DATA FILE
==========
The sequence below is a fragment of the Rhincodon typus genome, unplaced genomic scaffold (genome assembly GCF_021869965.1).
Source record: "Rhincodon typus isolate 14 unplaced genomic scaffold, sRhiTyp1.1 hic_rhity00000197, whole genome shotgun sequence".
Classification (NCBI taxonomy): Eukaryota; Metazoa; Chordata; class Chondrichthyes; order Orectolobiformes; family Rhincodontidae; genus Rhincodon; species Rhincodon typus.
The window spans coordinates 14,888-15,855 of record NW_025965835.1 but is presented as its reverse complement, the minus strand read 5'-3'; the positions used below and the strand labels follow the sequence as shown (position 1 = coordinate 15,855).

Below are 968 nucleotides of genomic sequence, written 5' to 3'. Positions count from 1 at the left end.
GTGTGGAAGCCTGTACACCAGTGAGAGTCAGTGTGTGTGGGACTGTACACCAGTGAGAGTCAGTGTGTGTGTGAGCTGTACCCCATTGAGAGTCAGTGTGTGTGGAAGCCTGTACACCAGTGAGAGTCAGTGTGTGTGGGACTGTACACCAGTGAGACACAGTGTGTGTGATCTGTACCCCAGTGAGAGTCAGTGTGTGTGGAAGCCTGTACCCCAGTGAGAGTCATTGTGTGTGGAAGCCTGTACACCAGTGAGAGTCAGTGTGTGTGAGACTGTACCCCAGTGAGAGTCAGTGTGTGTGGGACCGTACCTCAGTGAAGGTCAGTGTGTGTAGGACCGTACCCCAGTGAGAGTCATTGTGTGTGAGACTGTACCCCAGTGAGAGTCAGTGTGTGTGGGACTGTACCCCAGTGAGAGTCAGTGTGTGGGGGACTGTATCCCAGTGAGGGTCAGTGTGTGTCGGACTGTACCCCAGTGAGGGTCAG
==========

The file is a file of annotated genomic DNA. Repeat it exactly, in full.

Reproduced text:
The sequence below is a fragment of the Rhincodon typus genome, unplaced genomic scaffold (genome assembly GCF_021869965.1).
Source record: "Rhincodon typus isolate 14 unplaced genomic scaffold, sRhiTyp1.1 hic_rhity00000197, whole genome shotgun sequence".
Classification (NCBI taxonomy): Eukaryota; Metazoa; Chordata; class Chondrichthyes; order Orectolobiformes; family Rhincodontidae; genus Rhincodon; species Rhincodon typus.
The window spans coordinates 14,888-15,855 of record NW_025965835.1 but is presented as its reverse complement, the minus strand read 5'-3'; the positions used below and the strand labels follow the sequence as shown (position 1 = coordinate 15,855).

Below are 968 nucleotides of genomic sequence, written 5' to 3'. Positions count from 1 at the left end.
GTGTGGAAGCCTGTACACCAGTGAGAGTCAGTGTGTGTGGGACTGTACACCAGTGAGAGTCAGTGTGTGTGTGAGCTGTACCCCATTGAGAGTCAGTGTGTGTGGAAGCCTGTACACCAGTGAGAGTCAGTGTGTGTGGGACTGTACACCAGTGAGACACAGTGTGTGTGATCTGTACCCCAGTGAGAGTCAGTGTGTGTGGAAGCCTGTACCCCAGTGAGAGTCATTGTGTGTGGAAGCCTGTACACCAGTGAGAGTCAGTGTGTGTGAGACTGTACCCCAGTGAGAGTCAGTGTGTGTGGGACCGTACCTCAGTGAAGGTCAGTGTGTGTAGGACCGTACCCCAGTGAGAGTCATTGTGTGTGAGACTGTACCCCAGTGAGAGTCAGTGTGTGTGGGACTGTACCCCAGTGAGAGTCAGTGTGTGGGGGACTGTATCCCAGTGAGGGTCAGTGTGTGTCGGACTGTACCCCAGTGAGGGTCAG